What Difference Does It Make?
What difference can one week make in the life of a kid? Is all this work and planning really worth it? You get to know the kids for a few days, grow to love and understand them a little, and then you say good-bye.
A few years ago, I signed up to be a mentor in Royal Family Kids’ Clubs. That’s where you agree to spend about four hours a month with one of our campers during the school year, and take them to the monthly Royal Family Kids’ Club meetings. Names filled a waiting list; volunteers were needed.
My mentee was named Dustin, age 6. According to his foster mom, this was his second foster home. His birth mom had a drug problem and dad was in and out of prison. Occasionally, Dustin and his little brother would go stay with their grandmother for a weekend visit.
“Woo hoo – grandma’s house!” You’d think that would be an awesome weekend break, but no. Dustin and his little brother would return to the foster home dirty and hungry, angry and snarling, even biting and scratching like little animals. Troubling information.
Ever the optimist, I drove up to the house excited to meet Dustin. I had prayed. I trusted God to help me make a good connection right off the bat. Dustin was a very small six-year-old, with wispy blonde hair and an angelic face. He had a rather somber look; when you looked into his eyes, he seemed older than six.
Once in the car, he sighed a big sigh while I excitedly told him we were going to have a great day together, and go to McDonald’s and the park after our club meeting. I tried to find something he was interested in talking about.
School? No – that was a dead-end topic
Sports? No – “I don’t know how to play any sports.”
Inside I thought to myself, “Lord, I thought you told me that we would have an instant connection! He seems so sad. This makes me feel sad, too.”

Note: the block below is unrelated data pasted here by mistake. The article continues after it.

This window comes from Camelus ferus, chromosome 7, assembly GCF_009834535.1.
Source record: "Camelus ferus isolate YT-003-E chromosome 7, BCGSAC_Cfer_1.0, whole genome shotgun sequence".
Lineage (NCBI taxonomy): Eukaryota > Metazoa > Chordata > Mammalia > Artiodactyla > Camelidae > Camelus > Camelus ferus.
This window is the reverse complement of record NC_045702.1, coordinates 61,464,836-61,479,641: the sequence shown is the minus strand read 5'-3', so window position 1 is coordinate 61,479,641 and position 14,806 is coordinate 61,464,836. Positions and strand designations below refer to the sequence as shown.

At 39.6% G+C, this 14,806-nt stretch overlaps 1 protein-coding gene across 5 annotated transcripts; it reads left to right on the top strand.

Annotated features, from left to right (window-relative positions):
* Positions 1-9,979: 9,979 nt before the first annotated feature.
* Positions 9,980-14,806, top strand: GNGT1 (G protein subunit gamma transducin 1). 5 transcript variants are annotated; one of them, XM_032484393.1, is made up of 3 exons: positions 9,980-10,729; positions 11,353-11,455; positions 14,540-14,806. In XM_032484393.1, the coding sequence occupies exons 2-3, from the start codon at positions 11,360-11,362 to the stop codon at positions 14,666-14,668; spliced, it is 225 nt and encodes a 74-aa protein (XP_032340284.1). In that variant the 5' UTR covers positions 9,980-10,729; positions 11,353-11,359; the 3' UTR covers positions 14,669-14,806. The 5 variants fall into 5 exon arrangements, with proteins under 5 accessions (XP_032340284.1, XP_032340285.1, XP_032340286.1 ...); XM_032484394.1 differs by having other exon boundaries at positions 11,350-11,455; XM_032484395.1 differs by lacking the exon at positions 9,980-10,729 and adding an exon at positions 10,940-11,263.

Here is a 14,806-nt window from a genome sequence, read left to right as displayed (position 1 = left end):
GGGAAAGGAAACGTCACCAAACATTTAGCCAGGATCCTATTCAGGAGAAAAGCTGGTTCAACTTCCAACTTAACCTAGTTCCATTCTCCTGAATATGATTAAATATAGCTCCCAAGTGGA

“Well, did you have fun at camp this summer?” I queried. I assumed he knew that I was a Royal Family camp person, taking him to a camp-related activity.
“CAMP!!!!!!! DID YOU GO TO CAMP?????” he turned and looked at me with big, astonished eyes.
“Well, yes, I was a counselor at camp this summer. It was awesome! Did you have fun?”
I had found a topic for conversation at last. He bubbled over with information about things he liked about camp – swimming, making a bird-house, painting a rock (his foster mom wouldn’t let him keep it), the birthday party…on and on.
“Would you like to go back next summer to camp?” I asked.
“Oh, I’m going back for sure. And I told my brother Camden that when he is six, he can go to camp with me. I can show him all around.”
The ice was broken. We had our camp experience in common, and from that we built a new friendship. Royal Family Kids’ Club reinforced the Godly principles taught at camp, and strengthened the bonds of family.
That first day, when I took him back home, he took my hand and led me into his bedroom, where five other little boys had their bunks. Kneeling down beside his small bed, he pulled out a shoe-box that contained his worldly possessions. Underneath a few Star Wars Legos was his picture book from camp. He wanted to show me each page, and at the back…
“…and THIS is my counselor.”
I choked back tears when I read the little note his counselor had written to him.
Dustin did get to attend camp the next summer, and renew his acquaintance with his counselor. He was more confident and communicative. He helped other new kids. It was his family.
ONE WEEK DOES MAKE A DIFFERENCE.
Onward & Upward is our weekend-long retreats for 13-15 year olds. The retreats use a curriculum focusing on character traits of godly men and women. We began this semi-annual program in 2004 with 39 teenagers and 46 volunteers.
SUMMIT is our weekend-long retreats for 16-18 year olds. The curriculum focuses on skills that will help them function better as adults. Examples include managing bank accounts, completing job applications, & mock interviews. We began this semi-annual program in 2007 with 12 teens and 16 volunteers.
RISE is a weekend-long retreat offered in April for teen boys and November for teen girls, ages 12-18. OFC will continue to use a 2:1 teen to counselor ratio at RISE, and the curriculum and activities are designed to help teens build self-esteem and navigate gender-specific issues.
Our Father's Children exists to provide HOPE to children of abuse and neglect in Texas, ages 16-18, in camp settings, weekend retreats, and in mentoring clubs. We recruit volunteers from a variety of cities, churches and organizations who have a heart for offering these kids hope in Jesus Christ. Whether as a volunteer or donor (or both), we would love to have you join us in providing hope to these kids!